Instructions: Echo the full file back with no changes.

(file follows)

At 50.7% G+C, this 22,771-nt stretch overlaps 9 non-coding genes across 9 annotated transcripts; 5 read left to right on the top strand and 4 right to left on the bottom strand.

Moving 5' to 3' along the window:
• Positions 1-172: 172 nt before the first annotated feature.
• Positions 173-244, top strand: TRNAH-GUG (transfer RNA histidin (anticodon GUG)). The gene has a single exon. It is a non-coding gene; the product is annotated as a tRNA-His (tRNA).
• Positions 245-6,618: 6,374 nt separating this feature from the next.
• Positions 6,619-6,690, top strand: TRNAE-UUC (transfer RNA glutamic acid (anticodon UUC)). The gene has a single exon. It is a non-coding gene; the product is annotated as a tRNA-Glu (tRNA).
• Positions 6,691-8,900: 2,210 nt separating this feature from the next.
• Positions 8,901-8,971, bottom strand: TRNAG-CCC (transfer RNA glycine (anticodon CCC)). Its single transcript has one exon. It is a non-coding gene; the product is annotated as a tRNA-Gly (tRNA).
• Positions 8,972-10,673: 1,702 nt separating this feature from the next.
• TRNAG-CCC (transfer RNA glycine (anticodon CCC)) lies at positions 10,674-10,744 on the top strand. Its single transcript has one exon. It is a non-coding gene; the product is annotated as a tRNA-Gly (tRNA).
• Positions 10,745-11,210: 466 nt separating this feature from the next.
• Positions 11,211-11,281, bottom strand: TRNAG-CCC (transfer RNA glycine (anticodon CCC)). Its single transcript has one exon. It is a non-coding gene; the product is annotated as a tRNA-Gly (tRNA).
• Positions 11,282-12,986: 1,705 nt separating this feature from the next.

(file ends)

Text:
At 50.7% G+C, this 22,771-nt stretch overlaps 9 non-coding genes across 9 annotated transcripts; 5 read left to right on the top strand and 4 right to left on the bottom strand.

Moving 5' to 3' along the window:
• Positions 1-172: 172 nt before the first annotated feature.
• Positions 173-244, top strand: TRNAH-GUG (transfer RNA histidin (anticodon GUG)). The gene has a single exon. It is a non-coding gene; the product is annotated as a tRNA-His (tRNA).
• Positions 245-6,618: 6,374 nt separating this feature from the next.
• Positions 6,619-6,690, top strand: TRNAE-UUC (transfer RNA glutamic acid (anticodon UUC)). The gene has a single exon. It is a non-coding gene; the product is annotated as a tRNA-Glu (tRNA).
• Positions 6,691-8,900: 2,210 nt separating this feature from the next.
• Positions 8,901-8,971, bottom strand: TRNAG-CCC (transfer RNA glycine (anticodon CCC)). Its single transcript has one exon. It is a non-coding gene; the product is annotated as a tRNA-Gly (tRNA).
• Positions 8,972-10,673: 1,702 nt separating this feature from the next.
• TRNAG-CCC (transfer RNA glycine (anticodon CCC)) lies at positions 10,674-10,744 on the top strand. Its single transcript has one exon. It is a non-coding gene; the product is annotated as a tRNA-Gly (tRNA).
• Positions 10,745-11,210: 466 nt separating this feature from the next.
• Positions 11,211-11,281, bottom strand: TRNAG-CCC (transfer RNA glycine (anticodon CCC)). Its single transcript has one exon. It is a non-coding gene; the product is annotated as a tRNA-Gly (tRNA).
• Positions 11,282-12,986: 1,705 nt separating this feature from the next.